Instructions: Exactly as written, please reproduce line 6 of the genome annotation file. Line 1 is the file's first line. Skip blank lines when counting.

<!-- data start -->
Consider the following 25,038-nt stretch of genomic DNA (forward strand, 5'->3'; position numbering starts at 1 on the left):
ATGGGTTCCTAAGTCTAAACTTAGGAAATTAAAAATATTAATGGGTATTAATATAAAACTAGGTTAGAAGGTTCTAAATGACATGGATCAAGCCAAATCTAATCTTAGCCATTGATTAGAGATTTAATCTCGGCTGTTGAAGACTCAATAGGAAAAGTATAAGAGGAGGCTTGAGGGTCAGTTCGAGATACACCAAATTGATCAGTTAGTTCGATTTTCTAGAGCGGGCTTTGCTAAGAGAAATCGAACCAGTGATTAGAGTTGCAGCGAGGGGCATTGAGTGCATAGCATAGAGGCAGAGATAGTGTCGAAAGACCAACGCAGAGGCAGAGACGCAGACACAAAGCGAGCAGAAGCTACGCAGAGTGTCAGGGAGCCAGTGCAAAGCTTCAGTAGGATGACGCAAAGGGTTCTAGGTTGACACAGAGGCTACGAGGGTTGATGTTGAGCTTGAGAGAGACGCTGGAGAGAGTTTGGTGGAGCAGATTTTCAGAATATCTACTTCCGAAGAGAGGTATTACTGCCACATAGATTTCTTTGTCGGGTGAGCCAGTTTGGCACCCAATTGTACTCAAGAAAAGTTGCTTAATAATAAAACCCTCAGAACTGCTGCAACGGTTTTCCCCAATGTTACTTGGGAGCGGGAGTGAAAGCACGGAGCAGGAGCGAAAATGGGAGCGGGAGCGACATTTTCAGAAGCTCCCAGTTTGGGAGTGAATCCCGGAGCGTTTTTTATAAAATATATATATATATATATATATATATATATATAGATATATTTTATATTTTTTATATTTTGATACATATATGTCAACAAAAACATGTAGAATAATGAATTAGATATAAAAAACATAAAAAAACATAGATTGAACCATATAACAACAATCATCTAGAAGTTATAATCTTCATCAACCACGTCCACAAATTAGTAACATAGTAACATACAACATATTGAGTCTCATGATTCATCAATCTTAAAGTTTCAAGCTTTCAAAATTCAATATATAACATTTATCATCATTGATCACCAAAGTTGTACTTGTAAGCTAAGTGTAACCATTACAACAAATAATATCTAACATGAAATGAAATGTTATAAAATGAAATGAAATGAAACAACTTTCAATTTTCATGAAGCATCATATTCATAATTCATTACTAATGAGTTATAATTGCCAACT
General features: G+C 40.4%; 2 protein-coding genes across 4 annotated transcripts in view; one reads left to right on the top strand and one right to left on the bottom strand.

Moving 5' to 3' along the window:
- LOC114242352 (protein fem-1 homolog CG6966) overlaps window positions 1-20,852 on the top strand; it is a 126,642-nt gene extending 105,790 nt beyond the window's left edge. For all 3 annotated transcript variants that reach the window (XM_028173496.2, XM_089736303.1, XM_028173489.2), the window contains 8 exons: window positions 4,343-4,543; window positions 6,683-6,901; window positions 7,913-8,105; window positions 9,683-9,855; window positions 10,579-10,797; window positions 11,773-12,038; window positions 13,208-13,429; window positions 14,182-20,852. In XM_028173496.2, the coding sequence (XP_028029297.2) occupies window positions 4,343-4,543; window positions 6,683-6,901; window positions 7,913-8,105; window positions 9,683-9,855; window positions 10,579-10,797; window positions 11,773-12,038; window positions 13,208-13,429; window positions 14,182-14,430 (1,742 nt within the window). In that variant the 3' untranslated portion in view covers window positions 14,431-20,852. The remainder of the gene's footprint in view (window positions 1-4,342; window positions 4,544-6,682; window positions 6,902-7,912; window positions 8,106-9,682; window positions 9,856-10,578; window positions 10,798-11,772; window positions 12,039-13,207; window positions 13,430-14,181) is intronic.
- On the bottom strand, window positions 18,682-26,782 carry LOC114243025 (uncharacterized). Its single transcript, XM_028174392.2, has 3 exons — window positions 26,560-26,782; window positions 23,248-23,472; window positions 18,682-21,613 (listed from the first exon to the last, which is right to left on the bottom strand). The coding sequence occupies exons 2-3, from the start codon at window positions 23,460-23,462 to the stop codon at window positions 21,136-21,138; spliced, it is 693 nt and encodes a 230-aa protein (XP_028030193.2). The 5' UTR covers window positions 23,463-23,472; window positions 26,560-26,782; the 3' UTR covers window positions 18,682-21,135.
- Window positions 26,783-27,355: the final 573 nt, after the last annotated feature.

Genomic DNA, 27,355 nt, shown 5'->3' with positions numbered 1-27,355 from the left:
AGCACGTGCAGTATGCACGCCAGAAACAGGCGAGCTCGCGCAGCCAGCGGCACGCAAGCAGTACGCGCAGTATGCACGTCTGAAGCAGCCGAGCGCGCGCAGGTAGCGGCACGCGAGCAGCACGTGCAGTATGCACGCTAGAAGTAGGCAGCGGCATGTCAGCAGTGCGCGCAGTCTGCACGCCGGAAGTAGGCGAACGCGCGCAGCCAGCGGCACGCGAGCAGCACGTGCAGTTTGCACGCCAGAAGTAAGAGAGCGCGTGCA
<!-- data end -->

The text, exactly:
- On the bottom strand, window positions 18,682-26,782 carry LOC114243025 (uncharacterized). Its single transcript, XM_028174392.2, has 3 exons — window positions 26,560-26,782; window positions 23,248-23,472; window positions 18,682-21,613 (listed from the first exon to the last, which is right to left on the bottom strand). The coding sequence occupies exons 2-3, from the start codon at window positions 23,460-23,462 to the stop codon at window positions 21,136-21,138; spliced, it is 693 nt and encodes a 230-aa protein (XP_028030193.2). The 5' UTR covers window positions 23,463-23,472; window positions 26,560-26,782; the 3' UTR covers window positions 18,682-21,135.